Betting on Better Data

When you mention innovation, most people immediately think of the latest app that tracks daily life with pinpoint precision, or costly new technologies like Google Glass that just a decade ago would have been considered impossible.

But in health clinics across Africa, it's a new kind of low-tech innovation that is promising to help health workers, stretch donor dollars and save lives. The Better Immunization Data (BID) Initiative, a partnership led by Seattle-based organization PATH, is revolutionizing the way vaccine data is tracked from the lab to the last mile.

Bill & Melinda Gates Foundation

Nurse Evodia Malila distributes vaccines to children at the Ngarenaro Health Center in Arusha, Tanzania on July 15, 2015.

Despite recent progress preventing millions of child deaths worldwide through immunization, getting vaccines to children in the hardest-to-reach communities still presents numerous challenges. One in five children still lacks access to basic vaccines, and across Africa, the average immunization rate stubbornly hovers around 77 percent. To close the gap, we first need to understand why progress has stalled. Better data collection can unlock those answers, and help us find new ways to maximize donor investments in vaccines.

Tracking data more effectively will help us find children who have not been vaccinated, reach those who "dropped out" between doses, and get the right number of vaccines to the right place at the right time. This is the foundation of the BID Initiative.

Too often, the story of vaccine supplies and patient visits is hidden in dusty registers, the result of notes scribbled in pencil (often in triplicate) by an overburdened health worker. This is an inefficient way of doing business and takes valuable time away from patient care. It also renders meaningful data analysis next to impossible. Without reliable, easily accessible and actionable information on the barriers to immunization, decision makers don't have the full picture. Better data is required to understand which problems matter most, and where.

The BID Initiative could change everything. With pilot programs now underway in Tanzania and Zambia, BID is empowering health workers and country decision makers by pinpointing inefficiencies and identifying the best ways to solve them.

I recently visited the Arusha region of Tanzania to see the BID pilot in action. Tanzania's health system has improved steadily under the leadership of Dr. Dafrossa, manager of the expanded program on immunization. "Coverage has increased to over 90 percent," she explained. "We have introduced many new vaccines, and now with the BID Initiative, we want to increase our efficiency."

Bill & Melinda Gates FoundationOrin Levine, accompanied by Gates Foundation staff and members of PATH meet with Caroline Agade, clinical officer at the Green Hope dispensary in Arusha, Tanzania on July 15, 2015.

Here are some of the low-tech innovations I observed making a big difference:

  1. Country-owned, country-led solutions will lead to long-term improvements. There's no question that better data collection leads to better analysis, smarter funding and healthier communities. Health workers on the front lines in African clinics know best where the shortfalls are, which is why the BID Initiative established User Advisory Groups of members from all levels of Tanzania's health system to inform how BID solutions should be implemented at the local level.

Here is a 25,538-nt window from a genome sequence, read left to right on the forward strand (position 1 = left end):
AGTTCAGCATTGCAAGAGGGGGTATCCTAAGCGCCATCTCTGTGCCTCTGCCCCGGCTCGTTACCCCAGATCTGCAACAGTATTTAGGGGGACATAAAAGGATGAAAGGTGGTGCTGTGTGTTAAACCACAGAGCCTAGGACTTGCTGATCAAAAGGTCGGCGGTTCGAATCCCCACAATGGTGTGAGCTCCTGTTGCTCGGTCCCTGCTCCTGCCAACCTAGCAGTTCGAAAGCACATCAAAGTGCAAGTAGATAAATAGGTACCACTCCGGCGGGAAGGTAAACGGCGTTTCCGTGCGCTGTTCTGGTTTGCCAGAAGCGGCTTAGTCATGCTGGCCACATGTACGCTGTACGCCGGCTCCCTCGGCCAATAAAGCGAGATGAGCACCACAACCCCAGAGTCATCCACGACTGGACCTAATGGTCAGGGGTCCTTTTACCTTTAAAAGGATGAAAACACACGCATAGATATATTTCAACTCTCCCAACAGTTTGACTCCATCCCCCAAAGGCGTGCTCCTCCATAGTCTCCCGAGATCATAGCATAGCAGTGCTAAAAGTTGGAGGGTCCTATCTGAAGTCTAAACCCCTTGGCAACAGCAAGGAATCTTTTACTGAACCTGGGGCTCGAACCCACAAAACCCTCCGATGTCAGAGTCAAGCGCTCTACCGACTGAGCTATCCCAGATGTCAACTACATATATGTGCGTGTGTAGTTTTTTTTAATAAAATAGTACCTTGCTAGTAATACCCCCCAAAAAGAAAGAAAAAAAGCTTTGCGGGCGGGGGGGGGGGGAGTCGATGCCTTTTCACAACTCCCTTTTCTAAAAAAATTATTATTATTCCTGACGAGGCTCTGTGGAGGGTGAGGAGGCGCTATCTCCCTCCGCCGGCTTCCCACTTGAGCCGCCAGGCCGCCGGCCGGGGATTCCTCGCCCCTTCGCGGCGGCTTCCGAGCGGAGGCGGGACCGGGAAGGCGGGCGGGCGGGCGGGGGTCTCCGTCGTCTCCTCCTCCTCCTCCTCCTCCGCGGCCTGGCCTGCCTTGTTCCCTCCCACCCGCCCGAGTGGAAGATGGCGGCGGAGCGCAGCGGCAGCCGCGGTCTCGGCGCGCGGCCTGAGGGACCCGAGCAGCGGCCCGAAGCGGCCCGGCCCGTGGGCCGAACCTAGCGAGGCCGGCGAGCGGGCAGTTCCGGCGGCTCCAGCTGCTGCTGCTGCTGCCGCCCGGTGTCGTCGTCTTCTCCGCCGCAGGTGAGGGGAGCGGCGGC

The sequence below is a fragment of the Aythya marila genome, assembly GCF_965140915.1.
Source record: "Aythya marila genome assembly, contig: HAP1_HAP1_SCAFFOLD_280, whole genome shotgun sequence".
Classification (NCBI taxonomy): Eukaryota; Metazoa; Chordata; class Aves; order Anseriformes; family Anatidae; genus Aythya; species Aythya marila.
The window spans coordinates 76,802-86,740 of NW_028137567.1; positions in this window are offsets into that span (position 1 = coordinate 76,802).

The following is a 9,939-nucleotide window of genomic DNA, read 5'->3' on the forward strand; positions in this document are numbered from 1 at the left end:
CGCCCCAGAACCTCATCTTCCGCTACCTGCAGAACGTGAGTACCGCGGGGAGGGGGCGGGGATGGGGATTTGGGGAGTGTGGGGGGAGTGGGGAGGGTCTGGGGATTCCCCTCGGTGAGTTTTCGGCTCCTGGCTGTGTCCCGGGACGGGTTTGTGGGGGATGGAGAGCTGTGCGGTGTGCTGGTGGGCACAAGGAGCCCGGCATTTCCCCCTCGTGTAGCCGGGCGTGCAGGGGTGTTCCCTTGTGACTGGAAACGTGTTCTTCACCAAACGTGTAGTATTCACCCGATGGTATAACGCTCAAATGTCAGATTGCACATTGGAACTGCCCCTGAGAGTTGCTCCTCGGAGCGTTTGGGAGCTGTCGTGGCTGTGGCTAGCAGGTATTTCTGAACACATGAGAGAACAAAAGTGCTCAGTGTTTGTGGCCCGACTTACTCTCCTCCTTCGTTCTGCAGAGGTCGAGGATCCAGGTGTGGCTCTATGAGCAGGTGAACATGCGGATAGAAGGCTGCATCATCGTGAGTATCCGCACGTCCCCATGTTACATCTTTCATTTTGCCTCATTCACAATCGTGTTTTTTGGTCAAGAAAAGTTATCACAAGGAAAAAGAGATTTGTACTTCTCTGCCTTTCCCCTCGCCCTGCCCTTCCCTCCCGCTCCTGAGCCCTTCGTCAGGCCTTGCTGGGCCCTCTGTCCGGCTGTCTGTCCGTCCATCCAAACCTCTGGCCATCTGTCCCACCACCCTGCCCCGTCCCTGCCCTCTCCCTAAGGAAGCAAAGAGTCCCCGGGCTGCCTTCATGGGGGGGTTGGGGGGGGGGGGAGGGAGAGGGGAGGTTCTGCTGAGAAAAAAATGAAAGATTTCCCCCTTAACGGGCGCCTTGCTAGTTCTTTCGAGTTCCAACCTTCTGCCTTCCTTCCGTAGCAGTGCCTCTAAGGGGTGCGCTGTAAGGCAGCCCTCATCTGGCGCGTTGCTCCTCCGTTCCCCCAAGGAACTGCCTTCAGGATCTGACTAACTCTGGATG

• BID emphasizes process innovation, not technology innovation. To be sustainable, efforts to improve data can't rely on expensive technologies to succeed. Appropriate technology products should only be one part of a coordinated approach that connects policies, practices and people. In Tanzania, the User Advisory Group implemented an inexpensive intervention to enable process-level change. Using a peer-support communication forum on the low-cost messaging platform WhatsApp, health workers help each other complete reports and ensure vaccine supply levels are adequate at facilities across the region. By proactively communicating with one another, they can avoid experiencing stock-outs in one clinic and surpluses in others.
  • Another example is the launch of Tanzania's national electronic immunization registry to register every child from birth. Depending on each facility's infrastructure, health workers can register children's vaccinations online or use paper forms with barcodes compatible with the electronic system. Now, instead of spending hours searching through a dense register, health workers can quickly determine who didn't show up for their vaccinations, where they live and how to reach their parent or guardian.

    Bill & Melinda Gates FoundationNurses scan infants health cards to verify which vaccinations are required; this program is part of the Better Immunization Data Initiative (BID) at the Ngarenaro Health Center in Arusha, Tanzania on July 15, 2015.

  • Improvements that enable better immunization data can improve other health programs. Every aspect of BID is designed to be scalable, less vertical and focused on efficiency. In the future, these solutions can be used to support not only vaccination, but to collect and share data to help reduce the spread of disease and increase the use and availability of family planning supplies, for example.
  • Unprecedented commitments from donors, developing countries and partners have helped immunize nearly half a billion children. Now is the time to make sure the infrastructure and processes are in place to maximize these commitments—and through BID, it is process-level interventions like these that promise to have big impact.